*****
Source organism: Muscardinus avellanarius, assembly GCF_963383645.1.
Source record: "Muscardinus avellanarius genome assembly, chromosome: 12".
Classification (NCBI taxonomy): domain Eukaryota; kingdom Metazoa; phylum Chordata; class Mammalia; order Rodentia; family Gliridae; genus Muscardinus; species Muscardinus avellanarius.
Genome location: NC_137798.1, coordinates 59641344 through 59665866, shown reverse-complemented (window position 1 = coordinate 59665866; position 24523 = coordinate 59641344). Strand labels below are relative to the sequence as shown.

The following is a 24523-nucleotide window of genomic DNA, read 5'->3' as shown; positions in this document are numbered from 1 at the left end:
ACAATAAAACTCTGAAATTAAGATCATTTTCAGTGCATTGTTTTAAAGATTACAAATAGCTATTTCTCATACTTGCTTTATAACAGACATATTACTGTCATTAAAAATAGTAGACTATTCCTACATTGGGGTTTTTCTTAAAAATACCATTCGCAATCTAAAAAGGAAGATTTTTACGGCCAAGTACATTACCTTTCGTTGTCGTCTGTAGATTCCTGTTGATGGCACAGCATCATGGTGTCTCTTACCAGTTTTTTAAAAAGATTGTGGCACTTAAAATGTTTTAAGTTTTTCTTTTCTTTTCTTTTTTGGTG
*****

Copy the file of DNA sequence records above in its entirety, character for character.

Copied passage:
Source organism: Muscardinus avellanarius, assembly GCF_963383645.1.
Source record: "Muscardinus avellanarius genome assembly, chromosome: 12".
Classification (NCBI taxonomy): domain Eukaryota; kingdom Metazoa; phylum Chordata; class Mammalia; order Rodentia; family Gliridae; genus Muscardinus; species Muscardinus avellanarius.
Genome location: NC_137798.1, coordinates 59641344 through 59665866, shown reverse-complemented (window position 1 = coordinate 59665866; position 24523 = coordinate 59641344). Strand labels below are relative to the sequence as shown.

The following is a 24523-nucleotide window of genomic DNA, read 5'->3' as shown; positions in this document are numbered from 1 at the left end:
ACAATAAAACTCTGAAATTAAGATCATTTTCAGTGCATTGTTTTAAAGATTACAAATAGCTATTTCTCATACTTGCTTTATAACAGACATATTACTGTCATTAAAAATAGTAGACTATTCCTACATTGGGGTTTTTCTTAAAAATACCATTCGCAATCTAAAAAGGAAGATTTTTACGGCCAAGTACATTACCTTTCGTTGTCGTCTGTAGATTCCTGTTGATGGCACAGCATCATGGTGTCTCTTACCAGTTTTTTAAAAAGATTGTGGCACTTAAAATGTTTTAAGTTTTTCTTTTCTTTTCTTTTTTGGTG